This is a blog about business writing—not politics. But Elizabeth Warren’s recent fall in poll numbers and weak results in primaries are directly tied to the message she is communicating. And that IS a writing issue. Senator Warren doesn’t need to change her ideas and well-planned programs. She needs to change her message.
If Senator Warren passed out at a debate or during an interview, most of her followers could take over for her, making her points and presenting her positions just as she would have. But that’s not a good thing. The message has gotten stale. I have heard it so often that I could stand in and tell you about her youth on “the ragged edge of the middle class” and her time at a commuter college when tuition was $50. I could tell you about her two Republican brothers. I could tell you about how she will fight for you. And hearing it, you would probably walk out of the room because, if you have been paying attention, you will have heard it all before.
This walkout took place for Senator Warren herself. Notice how writer Matt Flegenheimer began his piece “Elizabeth Warren Is Running Her Race. The Real One May Be Passing Her By” in yesterday’s New York Times:
Two days before a once-mission-critical primary in a state she neighbors, Senator Elizabeth Warren — typically exceptional at holding a room — had not finished speaking when something unusual happened: Dozens of voters began filtering out of the middle school gym she had reserved.
I could imagine it. Why should the New Hampshire voters stay if they already knew what Senator Warren would say?
Yes, the message is stale. Not just consistent—stale.
Let’s think about Senator Warren’s problem from a business writing perspective. How could she refresh her message? And how can you, as someone who communicates regularly on the job, keep your message fresh?
Here are three suggestions:
1. Become known for your fresh, memorable lines.
I'm thinking of lines like "I have a plan for that," "Nevertheless, she persisted," and "Billionaire tears." Use them repeatedly, but write new ones so that your message is fresh. If you can't think of fresh, new content, consult websites of famous quotations that you can apply and riff on. At work, use these quotations in presentations and speeches, but also work them into blog posts, newsletter articles, and even proposals. Take a meaty quote and make it memorable in your message.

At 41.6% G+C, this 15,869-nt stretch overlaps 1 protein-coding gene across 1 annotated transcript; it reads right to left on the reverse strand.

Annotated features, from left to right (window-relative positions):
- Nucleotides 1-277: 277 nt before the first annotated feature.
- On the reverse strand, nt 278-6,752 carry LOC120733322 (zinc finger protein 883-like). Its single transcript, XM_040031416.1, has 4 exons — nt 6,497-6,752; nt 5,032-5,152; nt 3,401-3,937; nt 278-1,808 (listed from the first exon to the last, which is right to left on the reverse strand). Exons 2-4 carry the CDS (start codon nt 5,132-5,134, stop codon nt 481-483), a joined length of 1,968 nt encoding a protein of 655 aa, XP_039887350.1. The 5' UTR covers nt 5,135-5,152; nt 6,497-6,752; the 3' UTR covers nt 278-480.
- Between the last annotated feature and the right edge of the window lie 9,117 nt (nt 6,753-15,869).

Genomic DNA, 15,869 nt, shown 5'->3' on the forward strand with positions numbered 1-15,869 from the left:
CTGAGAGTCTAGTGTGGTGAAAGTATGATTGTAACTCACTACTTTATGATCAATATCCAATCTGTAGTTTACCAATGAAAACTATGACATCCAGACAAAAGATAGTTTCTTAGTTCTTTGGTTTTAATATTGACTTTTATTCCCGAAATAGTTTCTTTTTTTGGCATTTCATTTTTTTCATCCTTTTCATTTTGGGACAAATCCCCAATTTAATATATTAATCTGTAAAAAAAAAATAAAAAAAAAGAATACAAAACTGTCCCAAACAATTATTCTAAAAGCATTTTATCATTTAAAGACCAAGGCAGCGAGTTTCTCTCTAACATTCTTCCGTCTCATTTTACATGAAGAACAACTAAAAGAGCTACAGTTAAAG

2. Differentiate yourself–with specifics.
The other night CNN journalist Chris Cuomo repeatedly asked Senator Warren why people should vote for her and not other candidates, in particular Bernie Sanders. The best she could say was the bland “I’ve got the best chance to beat Donald Trump” and the vague "deliver results." She didn't mention that she has a greater number of solid, well-researched plans than her competitors, that she has deep experience and understanding of bankruptcy and the needs of consumers, or that she's a supporter of capitalism, unlike Senator Sanders. She offered no specifics and made no news.
Like Senator Warren, you have to stand out. Maybe you have serious competitors. Or maybe you just need to get the attention of senior management, recruiters, or customers wanting to buy. To do that, be sure to answer the reader's question "Why you?" specifically, uniquely, and with fresh data.
3. Communicate as I–not we.
Senator Warren is trying out for a new job, and it's a job for one person. She has to be comfortable telling her story using I–not just using we, as in "We need to beat. . . ." Interestingly, even though Elizabeth Warren won her Senate seat in 2012, I can't recall her communicating a thing about what she herself has accomplished there. That's a missed opportunity.
If you are looking for a job or a new opportunity, you have the same challenge. Even if most of your work has been with teams, you alone–not your teammates–need to convince the hiring manager. Get comfortable telling fresh, specific stories that begin with I: "I led the team," "I co-sponsored an initiative," "I accomplished," and "I am proud of. . . ."
This morning I met with Dana Van Nest, a Seattle area writer and communications strategist. Although we were meeting about a different topic, I asked Dana for her views on Elizabeth Warren's communications. She shared this expertise:
Elizabeth Warren is stuck in her story. Her message has been strong, specific, and unwavering – which served her very well until now. The ante has been raised. We’re a society of “what’s new, what’s next.” Warren needs fresh stories to keep her supporters’ interest and enthusiasm, and to sway a new cohort to her. She can stay true to her values and, at the same time, evolve her messaging to fit the political climate right now.
We know her history. If I were on Warren’s team, I’d be looking for small moments in this last year to amplify her message in the present. To be excited enough to vote for her, she needs to tell us a new story; one where we can see a clear thread from her words to her sitting in the Oval Office.
I love Dana's image of a clear thread from Senator Warren's words to the Oval Office. Contact Dana to work on your message.
Have you grown tired of hearing the same stories again and again from political candidates? Who do you think does a good job of communicating in fresh ways? Please, no partisan politics–just ideas on effective communication.
How do you keep your message fresh?